A friend recently defined “pluralism” for me as a form of coexistence between people of different values. The idea, in my mind, is that I was raised with a set of values and ideals that I hold to be truth, but this is not a definitive, universal truth. I live by my Orthodox values with full understanding of the fact that my peer may have been raised in a Reform Jewish home and his or her values have every right to be as valid as mine are.

It’s funny because I never really considered that something like pluralism might be called a “value”, or an entity that one might hold in high regard and use as a platform for making decisions. The question that really arises is: What is the point of quality in pluralism? What aspect of being open to the validity of values other than one’s own in fact comes to enhance one’s Jewish experience.

I could give the classic lawyer answer that “you need to understand the opposing argument in order to affirm your own”, but I dislike this competitive outlook on Judaism. If we are constantly looking to undermine the values that other people, never mind other Jews, hold dear, than we have no hope of ever achieving real unity as a nation. Such an outlook breeds resentment and tension among the sects.

Here’s what I think: It’s all about humility. Humility is not a sentiment that one is unworthy. On the contrary, a truly humble person is fully aware of his or her own strengths, but also of his or her own weaknesses! Valuing pluralism is about having humility with regard to the specificity of our perspectives on Judaism. We are fully aware of the strengths of our individual arguments as to why one sect of Judaism might make more sense over another, but across the board, we share the same weakness: We are not G-d. Ultimately, the Torah is our source of derivation for “G-d’s will”, but the interpretations of the Torah are so diverse, that G-d’s will looks quite different to every individual.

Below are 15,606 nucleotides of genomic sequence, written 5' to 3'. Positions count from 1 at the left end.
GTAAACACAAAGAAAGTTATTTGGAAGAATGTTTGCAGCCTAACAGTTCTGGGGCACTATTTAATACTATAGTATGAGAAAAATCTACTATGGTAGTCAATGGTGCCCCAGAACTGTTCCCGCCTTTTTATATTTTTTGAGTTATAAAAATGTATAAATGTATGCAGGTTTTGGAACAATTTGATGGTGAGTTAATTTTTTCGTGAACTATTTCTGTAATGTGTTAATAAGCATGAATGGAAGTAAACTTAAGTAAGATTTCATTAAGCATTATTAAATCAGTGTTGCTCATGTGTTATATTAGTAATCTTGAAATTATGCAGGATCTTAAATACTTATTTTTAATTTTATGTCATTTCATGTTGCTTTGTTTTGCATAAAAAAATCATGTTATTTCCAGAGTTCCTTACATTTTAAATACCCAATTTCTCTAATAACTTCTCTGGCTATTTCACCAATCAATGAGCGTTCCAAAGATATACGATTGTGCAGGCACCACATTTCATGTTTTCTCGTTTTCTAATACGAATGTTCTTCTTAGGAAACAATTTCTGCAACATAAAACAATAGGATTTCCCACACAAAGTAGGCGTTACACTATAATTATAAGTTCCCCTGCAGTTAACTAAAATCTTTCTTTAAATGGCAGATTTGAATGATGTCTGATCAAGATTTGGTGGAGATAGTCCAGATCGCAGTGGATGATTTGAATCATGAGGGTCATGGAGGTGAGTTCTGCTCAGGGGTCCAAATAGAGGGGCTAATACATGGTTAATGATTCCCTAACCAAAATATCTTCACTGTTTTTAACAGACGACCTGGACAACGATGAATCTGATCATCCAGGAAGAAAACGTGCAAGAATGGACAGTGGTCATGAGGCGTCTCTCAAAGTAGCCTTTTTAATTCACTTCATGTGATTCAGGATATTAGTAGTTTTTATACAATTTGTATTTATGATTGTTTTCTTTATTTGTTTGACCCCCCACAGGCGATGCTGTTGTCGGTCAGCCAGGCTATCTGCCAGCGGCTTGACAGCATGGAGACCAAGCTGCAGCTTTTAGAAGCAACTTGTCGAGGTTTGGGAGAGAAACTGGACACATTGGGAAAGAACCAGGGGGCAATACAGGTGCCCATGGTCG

Imagine if everyone, even beyond the Jewish people, approached his or her ideals with just a little sprinkling of humility. Maybe then we wouldn’t feel the need to kill each other over a little difference of opinion. It is not enough to just “agree to disagree”, because we all know that we walk away from that discussion with that snide little voice in our head convincing ourselves that our opponent is clueless.

Instead I propose that we take a good, hard look at ourselves and ask why we think that our own logic is flawless. If we were brutally honest, all of the most brilliantly formulated arguments cannot shield us from the aforementioned weakness that simply comes with being human. Live by your values and hold them close, but get over yourself. Take a look outside and realize that you share the Torah with a colorful variety of people who care about their Jewish values just as much as you do.

I recently attended Limmud New York, and to say that it was a life changing experience would be an understatement. I felt that the Los Angeles-based columnist, David Suissa, gave the most all-encompassing description of the event. He called it “Judaism without and agenda”. This is a highly individualized experience. No one is asked to give a session, and no one is denied the opportunity to give a session whatever topic he or she chooses. Anyone who comes on Limmud to teach also comes to learn from others. No one attends Limmud to reaffirm his or her own ideas. We go to talk and to learn from one another, in the hopes of strengthening the bonds of the Jewish nation.

It was a humbling experience, to say the least. Most of the people that I met did not affiliate with the Orthodox movement, and I’ve never seen such a fierce passion towards Jewish observance. Ultimately I came out of Limmud determined to incorporate pluralism into my set of values. The struggle to balance denomination-based values with pluralism is tricky, no doubt. I truly believe, however, that even the attempt to maintain such a balance just might be the key to achieving some real unity, or achdut, across the board.